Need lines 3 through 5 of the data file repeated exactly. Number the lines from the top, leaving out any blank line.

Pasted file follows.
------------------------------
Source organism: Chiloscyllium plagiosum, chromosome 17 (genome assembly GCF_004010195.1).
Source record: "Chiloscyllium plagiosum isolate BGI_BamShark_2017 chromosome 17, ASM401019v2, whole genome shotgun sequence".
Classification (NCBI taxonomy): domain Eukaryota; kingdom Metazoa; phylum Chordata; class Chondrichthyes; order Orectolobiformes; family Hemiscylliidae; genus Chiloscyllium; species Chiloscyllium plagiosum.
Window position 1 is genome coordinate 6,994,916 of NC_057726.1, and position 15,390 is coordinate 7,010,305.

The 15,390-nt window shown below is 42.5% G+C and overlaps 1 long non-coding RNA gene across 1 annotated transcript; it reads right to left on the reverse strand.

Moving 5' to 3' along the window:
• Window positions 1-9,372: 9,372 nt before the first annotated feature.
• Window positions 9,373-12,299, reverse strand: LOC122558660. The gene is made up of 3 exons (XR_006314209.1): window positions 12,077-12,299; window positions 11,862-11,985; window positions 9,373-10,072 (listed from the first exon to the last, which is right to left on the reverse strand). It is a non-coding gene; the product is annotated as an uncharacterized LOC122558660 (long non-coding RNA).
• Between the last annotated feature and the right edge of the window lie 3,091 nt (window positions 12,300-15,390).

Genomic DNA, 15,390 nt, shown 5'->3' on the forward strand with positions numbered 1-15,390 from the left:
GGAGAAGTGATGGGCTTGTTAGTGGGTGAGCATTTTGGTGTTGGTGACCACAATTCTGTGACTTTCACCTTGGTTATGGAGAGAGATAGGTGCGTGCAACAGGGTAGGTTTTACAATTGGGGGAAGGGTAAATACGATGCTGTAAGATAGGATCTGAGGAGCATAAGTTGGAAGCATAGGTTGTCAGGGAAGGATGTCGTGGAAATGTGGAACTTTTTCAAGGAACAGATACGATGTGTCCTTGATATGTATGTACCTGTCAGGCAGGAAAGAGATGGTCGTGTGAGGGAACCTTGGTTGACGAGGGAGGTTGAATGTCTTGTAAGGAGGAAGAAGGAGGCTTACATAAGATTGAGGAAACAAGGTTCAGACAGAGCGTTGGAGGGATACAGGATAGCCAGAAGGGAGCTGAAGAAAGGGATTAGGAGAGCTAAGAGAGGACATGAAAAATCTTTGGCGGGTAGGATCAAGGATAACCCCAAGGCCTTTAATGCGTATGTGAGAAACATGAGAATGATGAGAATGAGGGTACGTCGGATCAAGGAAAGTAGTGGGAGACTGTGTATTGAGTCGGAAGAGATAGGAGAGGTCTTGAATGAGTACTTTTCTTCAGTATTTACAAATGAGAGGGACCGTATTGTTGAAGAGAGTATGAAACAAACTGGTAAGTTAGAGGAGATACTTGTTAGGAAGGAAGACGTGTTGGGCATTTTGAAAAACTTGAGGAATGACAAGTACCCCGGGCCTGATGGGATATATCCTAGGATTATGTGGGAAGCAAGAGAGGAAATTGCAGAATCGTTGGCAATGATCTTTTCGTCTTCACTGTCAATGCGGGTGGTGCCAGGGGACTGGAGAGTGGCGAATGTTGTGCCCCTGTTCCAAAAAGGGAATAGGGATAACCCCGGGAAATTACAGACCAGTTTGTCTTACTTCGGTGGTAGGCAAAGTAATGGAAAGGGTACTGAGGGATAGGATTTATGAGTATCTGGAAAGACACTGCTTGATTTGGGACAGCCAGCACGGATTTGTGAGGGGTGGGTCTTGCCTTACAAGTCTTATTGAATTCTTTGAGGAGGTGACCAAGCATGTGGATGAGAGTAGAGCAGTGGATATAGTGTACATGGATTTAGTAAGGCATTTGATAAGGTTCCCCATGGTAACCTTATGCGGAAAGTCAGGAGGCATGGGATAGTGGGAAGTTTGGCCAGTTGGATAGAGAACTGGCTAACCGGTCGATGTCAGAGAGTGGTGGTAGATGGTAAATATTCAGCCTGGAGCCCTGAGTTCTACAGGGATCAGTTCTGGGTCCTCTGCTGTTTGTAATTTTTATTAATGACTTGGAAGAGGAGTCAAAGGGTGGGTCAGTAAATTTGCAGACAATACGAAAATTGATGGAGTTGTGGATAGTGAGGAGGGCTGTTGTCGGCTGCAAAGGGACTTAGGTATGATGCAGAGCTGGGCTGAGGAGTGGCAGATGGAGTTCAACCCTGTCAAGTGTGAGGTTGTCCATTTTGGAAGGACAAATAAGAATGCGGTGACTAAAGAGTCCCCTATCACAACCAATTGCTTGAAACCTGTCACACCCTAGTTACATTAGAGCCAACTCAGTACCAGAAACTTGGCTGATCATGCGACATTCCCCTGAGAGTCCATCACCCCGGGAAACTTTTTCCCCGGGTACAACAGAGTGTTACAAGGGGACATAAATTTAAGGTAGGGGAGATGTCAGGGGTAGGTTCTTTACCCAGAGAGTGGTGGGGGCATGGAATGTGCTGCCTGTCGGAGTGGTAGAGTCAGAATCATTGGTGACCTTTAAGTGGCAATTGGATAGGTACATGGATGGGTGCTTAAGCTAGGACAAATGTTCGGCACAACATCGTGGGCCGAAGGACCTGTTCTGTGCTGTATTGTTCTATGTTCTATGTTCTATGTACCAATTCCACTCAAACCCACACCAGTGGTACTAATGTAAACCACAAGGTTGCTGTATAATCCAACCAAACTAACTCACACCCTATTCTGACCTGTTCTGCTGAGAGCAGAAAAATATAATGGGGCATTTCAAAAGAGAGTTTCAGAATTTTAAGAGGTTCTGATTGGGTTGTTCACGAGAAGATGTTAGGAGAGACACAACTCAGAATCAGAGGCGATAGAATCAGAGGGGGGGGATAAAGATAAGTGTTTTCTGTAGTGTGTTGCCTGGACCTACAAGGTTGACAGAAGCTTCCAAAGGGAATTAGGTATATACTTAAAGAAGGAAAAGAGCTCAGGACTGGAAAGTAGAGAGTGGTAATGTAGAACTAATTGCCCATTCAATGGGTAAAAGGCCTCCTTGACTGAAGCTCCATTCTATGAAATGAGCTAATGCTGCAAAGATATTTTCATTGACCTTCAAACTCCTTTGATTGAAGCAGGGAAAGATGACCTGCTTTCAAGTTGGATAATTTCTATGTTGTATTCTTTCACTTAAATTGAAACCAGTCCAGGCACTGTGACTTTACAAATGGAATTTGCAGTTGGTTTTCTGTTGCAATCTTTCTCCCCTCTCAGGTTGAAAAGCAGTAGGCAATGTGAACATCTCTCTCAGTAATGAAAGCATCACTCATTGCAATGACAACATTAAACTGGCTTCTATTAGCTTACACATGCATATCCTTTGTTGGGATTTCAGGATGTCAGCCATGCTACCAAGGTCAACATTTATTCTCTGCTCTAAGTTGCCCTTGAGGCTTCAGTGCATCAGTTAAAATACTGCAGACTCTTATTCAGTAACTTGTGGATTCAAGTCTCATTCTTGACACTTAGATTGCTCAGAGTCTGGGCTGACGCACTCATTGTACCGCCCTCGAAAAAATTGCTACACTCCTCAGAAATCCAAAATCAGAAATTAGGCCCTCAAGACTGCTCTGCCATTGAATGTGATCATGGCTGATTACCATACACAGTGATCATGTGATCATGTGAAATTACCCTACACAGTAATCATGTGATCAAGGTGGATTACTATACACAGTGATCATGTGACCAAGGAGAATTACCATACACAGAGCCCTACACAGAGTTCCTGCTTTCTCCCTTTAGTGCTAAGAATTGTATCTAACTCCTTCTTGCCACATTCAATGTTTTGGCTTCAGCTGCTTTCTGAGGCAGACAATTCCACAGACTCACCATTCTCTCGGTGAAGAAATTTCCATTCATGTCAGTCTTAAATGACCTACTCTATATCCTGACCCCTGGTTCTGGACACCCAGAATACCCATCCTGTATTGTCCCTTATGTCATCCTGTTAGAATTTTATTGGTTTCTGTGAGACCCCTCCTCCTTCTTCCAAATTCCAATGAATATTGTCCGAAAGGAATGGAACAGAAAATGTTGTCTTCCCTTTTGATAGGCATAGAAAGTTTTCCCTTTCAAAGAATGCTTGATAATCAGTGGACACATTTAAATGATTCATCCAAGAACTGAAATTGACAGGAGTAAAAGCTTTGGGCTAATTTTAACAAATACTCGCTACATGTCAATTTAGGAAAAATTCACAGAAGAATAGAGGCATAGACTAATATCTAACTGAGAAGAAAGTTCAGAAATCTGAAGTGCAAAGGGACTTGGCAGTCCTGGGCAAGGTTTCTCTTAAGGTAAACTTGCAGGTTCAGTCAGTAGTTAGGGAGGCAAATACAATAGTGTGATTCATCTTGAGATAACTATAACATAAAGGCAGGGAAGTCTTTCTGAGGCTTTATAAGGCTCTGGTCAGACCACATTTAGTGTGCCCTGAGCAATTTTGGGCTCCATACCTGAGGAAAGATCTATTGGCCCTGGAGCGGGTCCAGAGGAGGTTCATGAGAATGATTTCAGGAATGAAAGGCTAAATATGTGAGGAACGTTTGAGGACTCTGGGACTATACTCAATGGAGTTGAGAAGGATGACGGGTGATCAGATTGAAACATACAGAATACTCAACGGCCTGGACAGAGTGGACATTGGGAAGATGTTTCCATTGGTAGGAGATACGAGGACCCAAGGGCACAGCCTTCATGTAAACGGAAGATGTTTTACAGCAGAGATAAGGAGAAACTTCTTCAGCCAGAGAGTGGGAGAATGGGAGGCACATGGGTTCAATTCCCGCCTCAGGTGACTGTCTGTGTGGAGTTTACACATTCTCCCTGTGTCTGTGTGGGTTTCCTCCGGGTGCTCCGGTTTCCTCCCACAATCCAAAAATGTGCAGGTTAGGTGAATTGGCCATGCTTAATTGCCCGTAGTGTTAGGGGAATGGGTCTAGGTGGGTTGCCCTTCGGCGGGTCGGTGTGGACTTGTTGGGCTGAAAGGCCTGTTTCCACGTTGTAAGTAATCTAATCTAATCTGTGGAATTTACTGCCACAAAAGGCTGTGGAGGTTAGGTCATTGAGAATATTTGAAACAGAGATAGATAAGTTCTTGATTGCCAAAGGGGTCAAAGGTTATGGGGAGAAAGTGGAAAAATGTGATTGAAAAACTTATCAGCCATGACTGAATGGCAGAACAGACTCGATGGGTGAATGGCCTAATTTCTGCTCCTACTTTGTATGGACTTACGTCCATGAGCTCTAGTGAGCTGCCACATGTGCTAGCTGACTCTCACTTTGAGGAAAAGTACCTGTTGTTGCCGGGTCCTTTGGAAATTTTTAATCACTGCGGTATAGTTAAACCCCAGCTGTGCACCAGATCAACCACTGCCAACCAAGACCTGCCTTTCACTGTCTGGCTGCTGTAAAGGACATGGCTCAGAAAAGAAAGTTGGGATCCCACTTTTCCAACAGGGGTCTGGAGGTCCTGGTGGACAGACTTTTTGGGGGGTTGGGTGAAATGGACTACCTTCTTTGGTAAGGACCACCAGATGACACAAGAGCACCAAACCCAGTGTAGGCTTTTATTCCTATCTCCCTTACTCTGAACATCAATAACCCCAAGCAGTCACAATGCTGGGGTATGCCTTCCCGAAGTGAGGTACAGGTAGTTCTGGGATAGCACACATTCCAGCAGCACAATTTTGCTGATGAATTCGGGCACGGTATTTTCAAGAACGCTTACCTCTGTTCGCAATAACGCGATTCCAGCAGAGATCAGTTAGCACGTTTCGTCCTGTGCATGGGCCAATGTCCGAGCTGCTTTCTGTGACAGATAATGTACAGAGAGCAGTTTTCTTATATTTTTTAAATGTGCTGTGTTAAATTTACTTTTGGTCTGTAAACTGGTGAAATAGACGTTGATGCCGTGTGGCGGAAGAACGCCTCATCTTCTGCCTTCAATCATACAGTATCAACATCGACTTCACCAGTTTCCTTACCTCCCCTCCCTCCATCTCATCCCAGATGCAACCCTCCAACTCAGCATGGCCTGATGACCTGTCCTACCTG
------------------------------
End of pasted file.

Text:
Classification (NCBI taxonomy): domain Eukaryota; kingdom Metazoa; phylum Chordata; class Chondrichthyes; order Orectolobiformes; family Hemiscylliidae; genus Chiloscyllium; species Chiloscyllium plagiosum.
Window position 1 is genome coordinate 6,994,916 of NC_057726.1, and position 15,390 is coordinate 7,010,305.

The 15,390-nt window shown below is 42.5% G+C and overlaps 1 long non-coding RNA gene across 1 annotated transcript; it reads right to left on the reverse strand.